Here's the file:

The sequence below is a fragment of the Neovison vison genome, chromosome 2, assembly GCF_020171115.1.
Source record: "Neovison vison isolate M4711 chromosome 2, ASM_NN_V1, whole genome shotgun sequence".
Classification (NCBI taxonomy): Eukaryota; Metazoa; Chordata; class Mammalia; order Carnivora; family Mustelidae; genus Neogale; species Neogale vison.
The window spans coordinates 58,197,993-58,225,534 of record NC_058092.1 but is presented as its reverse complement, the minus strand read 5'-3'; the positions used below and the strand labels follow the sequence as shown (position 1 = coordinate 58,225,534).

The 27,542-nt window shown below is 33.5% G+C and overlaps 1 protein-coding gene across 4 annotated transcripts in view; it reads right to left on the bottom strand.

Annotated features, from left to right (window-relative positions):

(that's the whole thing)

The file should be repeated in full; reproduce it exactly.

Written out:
The sequence below is a fragment of the Neovison vison genome, chromosome 2, assembly GCF_020171115.1.
Source record: "Neovison vison isolate M4711 chromosome 2, ASM_NN_V1, whole genome shotgun sequence".
Classification (NCBI taxonomy): Eukaryota; Metazoa; Chordata; class Mammalia; order Carnivora; family Mustelidae; genus Neogale; species Neogale vison.
The window spans coordinates 58,197,993-58,225,534 of record NC_058092.1 but is presented as its reverse complement, the minus strand read 5'-3'; the positions used below and the strand labels follow the sequence as shown (position 1 = coordinate 58,225,534).

The 27,542-nt window shown below is 33.5% G+C and overlaps 1 protein-coding gene across 4 annotated transcripts in view; it reads right to left on the bottom strand.

Annotated features, from left to right (window-relative positions):